When the federal government began rushing trillions of dollars of assistance to Americans crushed by the coronavirus pandemic, the hope was that some of the aid would allow businesses to keep workers on the payroll and cushion employees against job losses.
But so far, a staggering number of Americans — more than 16 million — have lost their jobs amid the outbreak. Businesses continue to fail as retailers, restaurants, nail salons and other companies across the country run out of cash and close up shop.
There is a growing agreement among many economists that the government’s efforts were too small and came too late in the fast-moving pandemic to prevent businesses from abandoning their workers. Federal agencies, working in a prescribed partnership with Wall Street, have proved ill equipped to move money quickly to the places it is needed most.
Flooded by requests for help like never before, a federal program that was supposed to deliver emergency relief to small businesses in just three days has run low on funding and nearly frozen up entirely.
The initiative, the Economic Injury Disaster Loan program, is an expansion of an emergency system run by the Small Business Administration that has for years helped companies after natural disasters like hurricanes, floods and tornadoes. To speed billions of dollars in aid, the government directly funds the loans, sparing applicants the step of finding a lender willing to work with them.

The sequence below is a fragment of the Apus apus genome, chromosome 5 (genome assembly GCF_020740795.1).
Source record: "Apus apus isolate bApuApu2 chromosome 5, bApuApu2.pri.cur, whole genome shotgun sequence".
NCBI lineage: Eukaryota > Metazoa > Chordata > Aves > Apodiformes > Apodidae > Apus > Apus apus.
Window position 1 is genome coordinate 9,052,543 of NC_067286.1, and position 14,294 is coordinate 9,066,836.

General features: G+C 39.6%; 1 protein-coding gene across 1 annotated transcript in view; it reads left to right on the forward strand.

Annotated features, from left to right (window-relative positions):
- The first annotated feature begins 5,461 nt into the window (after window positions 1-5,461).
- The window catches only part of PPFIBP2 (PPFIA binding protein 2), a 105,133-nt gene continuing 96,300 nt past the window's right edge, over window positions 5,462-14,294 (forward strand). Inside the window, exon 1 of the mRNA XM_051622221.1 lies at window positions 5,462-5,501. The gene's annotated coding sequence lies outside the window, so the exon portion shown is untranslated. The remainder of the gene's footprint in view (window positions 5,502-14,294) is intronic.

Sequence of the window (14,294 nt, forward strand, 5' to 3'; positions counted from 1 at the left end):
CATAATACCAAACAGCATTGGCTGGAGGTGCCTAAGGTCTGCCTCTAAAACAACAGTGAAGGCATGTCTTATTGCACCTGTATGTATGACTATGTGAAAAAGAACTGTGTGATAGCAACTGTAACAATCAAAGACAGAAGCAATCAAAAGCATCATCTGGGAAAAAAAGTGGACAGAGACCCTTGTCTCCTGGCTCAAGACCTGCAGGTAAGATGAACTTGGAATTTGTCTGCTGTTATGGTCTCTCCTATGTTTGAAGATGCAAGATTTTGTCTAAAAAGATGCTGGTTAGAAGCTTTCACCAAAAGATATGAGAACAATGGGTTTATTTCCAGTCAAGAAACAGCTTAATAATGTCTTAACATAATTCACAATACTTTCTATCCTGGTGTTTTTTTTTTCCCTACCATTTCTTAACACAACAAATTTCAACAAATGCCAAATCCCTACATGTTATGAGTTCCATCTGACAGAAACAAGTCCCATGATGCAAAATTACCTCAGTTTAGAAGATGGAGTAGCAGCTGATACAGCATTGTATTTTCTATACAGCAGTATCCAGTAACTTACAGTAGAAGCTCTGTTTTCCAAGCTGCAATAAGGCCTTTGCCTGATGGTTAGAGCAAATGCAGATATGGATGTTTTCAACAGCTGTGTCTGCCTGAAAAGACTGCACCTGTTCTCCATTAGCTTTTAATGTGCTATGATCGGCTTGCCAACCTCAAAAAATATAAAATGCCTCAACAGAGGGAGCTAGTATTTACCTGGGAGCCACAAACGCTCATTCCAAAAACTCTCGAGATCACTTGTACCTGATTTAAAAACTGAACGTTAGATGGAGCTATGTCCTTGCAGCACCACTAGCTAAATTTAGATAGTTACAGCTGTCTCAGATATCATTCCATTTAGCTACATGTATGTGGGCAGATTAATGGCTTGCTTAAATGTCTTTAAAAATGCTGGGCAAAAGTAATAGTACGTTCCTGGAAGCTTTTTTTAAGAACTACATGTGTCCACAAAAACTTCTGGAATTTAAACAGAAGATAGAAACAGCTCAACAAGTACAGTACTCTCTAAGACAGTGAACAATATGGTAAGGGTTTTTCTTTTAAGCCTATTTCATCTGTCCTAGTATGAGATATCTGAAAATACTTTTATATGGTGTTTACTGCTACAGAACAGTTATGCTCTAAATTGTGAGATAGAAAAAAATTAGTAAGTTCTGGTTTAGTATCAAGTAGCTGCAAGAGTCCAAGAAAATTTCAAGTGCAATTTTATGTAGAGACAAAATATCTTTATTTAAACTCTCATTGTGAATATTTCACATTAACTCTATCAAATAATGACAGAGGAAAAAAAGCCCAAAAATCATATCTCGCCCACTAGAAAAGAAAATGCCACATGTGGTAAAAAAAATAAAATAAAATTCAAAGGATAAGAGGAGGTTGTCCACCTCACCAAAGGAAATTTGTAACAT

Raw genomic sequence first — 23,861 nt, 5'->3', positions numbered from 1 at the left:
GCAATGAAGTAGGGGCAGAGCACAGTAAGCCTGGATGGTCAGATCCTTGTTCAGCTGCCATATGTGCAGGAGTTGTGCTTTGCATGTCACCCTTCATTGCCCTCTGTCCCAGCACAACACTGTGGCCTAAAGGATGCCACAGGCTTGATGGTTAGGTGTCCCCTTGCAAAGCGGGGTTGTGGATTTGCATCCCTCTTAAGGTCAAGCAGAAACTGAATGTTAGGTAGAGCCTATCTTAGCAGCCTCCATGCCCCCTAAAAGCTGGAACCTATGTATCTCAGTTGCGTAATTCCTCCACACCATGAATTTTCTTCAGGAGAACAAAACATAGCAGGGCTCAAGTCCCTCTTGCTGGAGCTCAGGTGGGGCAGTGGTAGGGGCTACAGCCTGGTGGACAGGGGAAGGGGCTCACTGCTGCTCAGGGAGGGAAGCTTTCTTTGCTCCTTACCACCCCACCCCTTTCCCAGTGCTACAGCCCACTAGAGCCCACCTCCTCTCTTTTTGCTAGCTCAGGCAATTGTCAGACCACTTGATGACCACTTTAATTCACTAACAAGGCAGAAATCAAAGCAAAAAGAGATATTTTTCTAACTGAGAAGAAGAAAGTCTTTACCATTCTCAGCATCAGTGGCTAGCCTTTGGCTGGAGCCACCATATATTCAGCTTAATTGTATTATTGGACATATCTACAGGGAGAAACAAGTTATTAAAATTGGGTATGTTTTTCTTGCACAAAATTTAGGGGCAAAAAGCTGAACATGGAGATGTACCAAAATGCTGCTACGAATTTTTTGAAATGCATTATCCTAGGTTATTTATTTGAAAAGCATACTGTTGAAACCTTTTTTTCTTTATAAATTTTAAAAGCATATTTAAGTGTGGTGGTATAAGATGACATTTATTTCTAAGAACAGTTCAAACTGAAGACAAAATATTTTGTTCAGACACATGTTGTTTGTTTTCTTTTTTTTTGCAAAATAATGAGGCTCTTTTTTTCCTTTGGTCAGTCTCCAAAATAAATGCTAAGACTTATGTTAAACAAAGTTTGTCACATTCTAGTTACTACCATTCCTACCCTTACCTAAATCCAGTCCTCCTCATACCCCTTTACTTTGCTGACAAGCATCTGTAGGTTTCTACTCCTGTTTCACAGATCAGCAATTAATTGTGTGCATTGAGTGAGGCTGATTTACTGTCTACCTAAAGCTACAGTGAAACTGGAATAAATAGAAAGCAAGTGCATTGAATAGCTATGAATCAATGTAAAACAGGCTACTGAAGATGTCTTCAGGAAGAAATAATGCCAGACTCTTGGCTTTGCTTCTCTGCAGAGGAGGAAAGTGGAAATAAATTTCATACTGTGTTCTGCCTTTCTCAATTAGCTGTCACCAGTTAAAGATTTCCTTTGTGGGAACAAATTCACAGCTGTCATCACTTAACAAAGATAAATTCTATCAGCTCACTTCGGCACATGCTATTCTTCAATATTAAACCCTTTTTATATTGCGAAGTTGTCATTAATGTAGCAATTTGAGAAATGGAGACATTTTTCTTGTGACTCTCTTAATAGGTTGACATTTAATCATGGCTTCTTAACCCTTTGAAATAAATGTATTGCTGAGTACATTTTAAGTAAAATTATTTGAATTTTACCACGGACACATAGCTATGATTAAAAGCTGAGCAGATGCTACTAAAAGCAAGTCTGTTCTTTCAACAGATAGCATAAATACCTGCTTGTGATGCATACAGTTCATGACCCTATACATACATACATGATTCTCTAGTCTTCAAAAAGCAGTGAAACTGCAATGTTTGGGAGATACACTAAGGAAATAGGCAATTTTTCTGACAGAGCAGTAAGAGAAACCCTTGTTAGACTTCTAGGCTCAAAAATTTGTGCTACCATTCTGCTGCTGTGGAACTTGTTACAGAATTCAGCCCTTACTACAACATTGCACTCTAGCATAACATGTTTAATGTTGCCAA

But in the face of the pandemic, the loan program is drowning in requests. Many applicants have waited weeks for approval, and while the program is supposed to offer loans up to $2 million, many recent applicants said the S.B.A. help line had told them that loans would be capped at $15,000 per borrower.
Some businesses now face an existential threat. An analysis by University of Chicago economists of data from Homebase, which supplies scheduling software for tens of thousands of small businesses that employ hourly workers in dining, retail and other sectors, suggests that more than 40 percent of those firms have closed since the crisis began.
The pandemic could cost the United States a quarter of its restaurants, said Cameron Mitchell, who owns and runs a chain of restaurants. He has furloughed all but six of the company’s 4,000 workers.
“I’m not asking for a handout,” Mr. Mitchell said, but “we need some additional help, or else America’s not going to have a restaurant industry to come back to.”
Gov. Gavin Newsom of California said he was encouraged by — but not drawing too many conclusions from — the state’s first drop in the number of coronavirus patients who were being treated in intensive care units.
He said there were 1,132 people receiving intensive care as of Thursday, a 1.9 percent decrease from the day before.